Zinc production in the first quarter of 128,200 tonnes was similar to a year ago. Mining in the first quarter of 2013 was exclusively from the Aqqaluk pit which contains lower ore grades versus approximately 80% mined from the Aqqaluk pit in first quarter of 2012. Higher mill feed tonnes offset the lower mill recoveries.

Capitalized stripping costs were $10 million in the first quarter of 2013, the same as the first quarter of 2012.

Sales volumes of contained zinc metal are estimated at approximately 74,000 tonnes in the second quarter.

The Alaska Department of Environmental Conservation ("ADEC") issued the new Mine Discharge permit on February, 15, 2013, officially transferring the authority over the permit from the EPA to the state.

ENERGY

Fort Hills Project

Engineering studies are ongoing to update the design basis for the project and improve the accuracy of cost estimates to facilitate a project sanction decision by the partners in 2013. Suncor, operator of Fort Hills, has indicated that it is developing a cost-driven construction schedule and as a result, should the partners approve the sanction of Phase 1 of the Fort Hills project in 2013, production would not be expected to start before 2017.

Our share of 2013 Fort Hills spending, including our ongoing earn-in commitments, is expected to be $290 million. Our share of spending on Fort Hills in the first quarter of 2013 was $71 million.

Frontier Energy Project

The Frontier project has been designed for up to four production lines with a total capacity of approximately 277,000 barrels per day of bitumen. The first two production lines are planned to have a production capacity of 159,000 barrels per day.

Provincial and federal regulatory agencies completed their initial review of the Frontier project application and provided supplemental information requests in 2012. We completed preparing responses to these information requests and filed these responses with the provincial and federal regulatory agencies in January 2013. The Canadian Environmental Assessment Agency estimates the federal review schedule for the Frontier project application to be approximately two years. When time to respond to information requests is included, 2015 is the earliest an approval decision and receipt of required permits is expected.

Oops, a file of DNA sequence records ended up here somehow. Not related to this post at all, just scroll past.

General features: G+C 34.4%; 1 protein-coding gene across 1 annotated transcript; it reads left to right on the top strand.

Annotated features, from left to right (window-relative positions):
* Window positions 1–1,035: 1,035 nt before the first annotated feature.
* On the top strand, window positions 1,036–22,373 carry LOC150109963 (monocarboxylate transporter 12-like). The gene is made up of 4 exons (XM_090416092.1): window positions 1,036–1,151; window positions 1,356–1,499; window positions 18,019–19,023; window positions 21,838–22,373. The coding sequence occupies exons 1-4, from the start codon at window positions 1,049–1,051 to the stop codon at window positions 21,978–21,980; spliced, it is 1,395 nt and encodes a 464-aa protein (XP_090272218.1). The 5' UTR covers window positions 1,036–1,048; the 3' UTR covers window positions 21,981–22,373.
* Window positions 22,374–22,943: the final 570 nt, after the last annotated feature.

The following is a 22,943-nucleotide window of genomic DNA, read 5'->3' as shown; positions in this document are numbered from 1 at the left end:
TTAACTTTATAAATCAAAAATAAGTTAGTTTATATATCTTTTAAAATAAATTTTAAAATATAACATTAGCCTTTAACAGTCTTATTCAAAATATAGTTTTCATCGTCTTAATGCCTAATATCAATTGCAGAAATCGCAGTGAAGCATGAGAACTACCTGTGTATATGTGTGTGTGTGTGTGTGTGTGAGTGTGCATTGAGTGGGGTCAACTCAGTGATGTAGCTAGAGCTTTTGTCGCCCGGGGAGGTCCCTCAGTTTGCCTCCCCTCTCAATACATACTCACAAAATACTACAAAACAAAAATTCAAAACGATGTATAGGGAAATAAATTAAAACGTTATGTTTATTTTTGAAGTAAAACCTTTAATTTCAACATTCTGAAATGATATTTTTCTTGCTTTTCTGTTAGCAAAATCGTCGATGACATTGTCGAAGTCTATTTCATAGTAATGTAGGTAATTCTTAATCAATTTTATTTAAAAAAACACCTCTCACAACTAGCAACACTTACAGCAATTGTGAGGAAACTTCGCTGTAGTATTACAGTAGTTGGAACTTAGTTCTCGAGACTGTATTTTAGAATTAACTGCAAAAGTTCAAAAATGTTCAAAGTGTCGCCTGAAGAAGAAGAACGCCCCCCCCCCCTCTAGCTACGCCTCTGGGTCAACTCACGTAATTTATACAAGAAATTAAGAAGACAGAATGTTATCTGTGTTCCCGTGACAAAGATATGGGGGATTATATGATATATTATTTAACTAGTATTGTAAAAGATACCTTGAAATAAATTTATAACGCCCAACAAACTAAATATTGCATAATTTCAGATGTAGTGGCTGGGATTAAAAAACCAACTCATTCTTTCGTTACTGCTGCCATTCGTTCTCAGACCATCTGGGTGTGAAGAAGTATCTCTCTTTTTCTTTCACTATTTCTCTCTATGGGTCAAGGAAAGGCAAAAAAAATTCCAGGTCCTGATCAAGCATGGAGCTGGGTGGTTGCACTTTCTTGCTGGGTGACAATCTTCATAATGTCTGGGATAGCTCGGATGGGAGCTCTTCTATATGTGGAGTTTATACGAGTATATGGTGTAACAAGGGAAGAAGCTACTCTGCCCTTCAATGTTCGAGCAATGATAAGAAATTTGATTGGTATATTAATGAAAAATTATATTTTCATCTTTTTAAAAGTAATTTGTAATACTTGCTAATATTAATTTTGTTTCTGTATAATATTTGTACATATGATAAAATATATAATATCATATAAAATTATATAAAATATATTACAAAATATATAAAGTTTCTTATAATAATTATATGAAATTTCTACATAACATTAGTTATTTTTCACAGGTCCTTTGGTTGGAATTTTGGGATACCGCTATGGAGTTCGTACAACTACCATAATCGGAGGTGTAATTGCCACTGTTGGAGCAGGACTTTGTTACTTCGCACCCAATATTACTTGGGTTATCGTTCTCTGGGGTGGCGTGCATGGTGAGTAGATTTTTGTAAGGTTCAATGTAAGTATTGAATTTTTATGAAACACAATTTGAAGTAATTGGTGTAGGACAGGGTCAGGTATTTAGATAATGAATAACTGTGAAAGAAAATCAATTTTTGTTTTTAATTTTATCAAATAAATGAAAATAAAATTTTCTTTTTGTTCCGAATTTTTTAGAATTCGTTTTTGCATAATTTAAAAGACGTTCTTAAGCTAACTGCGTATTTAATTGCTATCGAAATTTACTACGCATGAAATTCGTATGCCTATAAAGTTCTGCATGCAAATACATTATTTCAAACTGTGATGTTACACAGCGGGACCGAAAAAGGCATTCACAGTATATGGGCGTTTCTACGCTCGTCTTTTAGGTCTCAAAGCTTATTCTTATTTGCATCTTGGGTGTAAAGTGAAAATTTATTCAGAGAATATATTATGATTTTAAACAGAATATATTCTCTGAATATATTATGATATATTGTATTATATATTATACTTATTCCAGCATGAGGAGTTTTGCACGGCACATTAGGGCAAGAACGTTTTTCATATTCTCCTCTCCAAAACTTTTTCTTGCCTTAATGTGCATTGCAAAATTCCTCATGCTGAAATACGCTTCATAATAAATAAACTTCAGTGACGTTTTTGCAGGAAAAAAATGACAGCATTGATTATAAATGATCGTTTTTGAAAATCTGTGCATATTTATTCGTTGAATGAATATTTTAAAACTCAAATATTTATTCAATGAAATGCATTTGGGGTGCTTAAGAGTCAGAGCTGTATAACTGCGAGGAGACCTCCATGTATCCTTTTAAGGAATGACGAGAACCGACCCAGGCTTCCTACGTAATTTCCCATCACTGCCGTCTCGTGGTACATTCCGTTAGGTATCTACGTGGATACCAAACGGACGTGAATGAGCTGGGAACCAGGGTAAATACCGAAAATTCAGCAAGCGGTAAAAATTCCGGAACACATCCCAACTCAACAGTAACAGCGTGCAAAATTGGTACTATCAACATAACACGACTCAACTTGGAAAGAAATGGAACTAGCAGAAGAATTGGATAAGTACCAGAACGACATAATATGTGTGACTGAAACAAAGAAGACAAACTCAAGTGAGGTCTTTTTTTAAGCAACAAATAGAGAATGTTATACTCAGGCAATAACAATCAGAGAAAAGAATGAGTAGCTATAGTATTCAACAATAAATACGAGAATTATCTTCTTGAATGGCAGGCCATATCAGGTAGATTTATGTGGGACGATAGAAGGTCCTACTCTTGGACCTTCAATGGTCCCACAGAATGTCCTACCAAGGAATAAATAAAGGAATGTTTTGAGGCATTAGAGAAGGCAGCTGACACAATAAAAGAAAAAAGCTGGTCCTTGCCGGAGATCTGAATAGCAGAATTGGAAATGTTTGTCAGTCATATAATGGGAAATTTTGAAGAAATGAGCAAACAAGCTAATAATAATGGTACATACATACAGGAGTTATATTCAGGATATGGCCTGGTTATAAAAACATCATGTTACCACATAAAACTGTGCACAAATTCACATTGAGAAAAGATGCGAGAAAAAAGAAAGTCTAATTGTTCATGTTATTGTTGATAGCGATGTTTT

A field exploration program was completed in the first quarter of 2013 to acquire additional geotechnical information to assist in future engineering studies.

There is no certainty that it will be commercially viable to produce any portion of our contingent bitumen resources.

OTHER COST AND EXPENSES

Financing expense was $88 million in the first quarter compared with $148 million a year ago. The debt interest component of our financing expense decreased to $85 million from $121 million a year ago due to the lower interest rates on the new notes issued pursuant to our debt refinancing in 2012. In addition, we capitalized more interest on our development projects, reducing our net interest charge to $59 million compared to $116 million a year ago.

Other operating expense, net of other income, was $18 million in the first quarter compared with $80 million of income in the first quarter of 2012. Included in other operating expense was $22 million of negative pricing adjustments in the first quarter. This compares with positive pricing adjustments of $94 million in the first quarter of 2012.

The table below outlines our outstanding receivable positions, which were provisionally valued at March 2013, and our receivable positions provisionally valued at, December 31, 2012.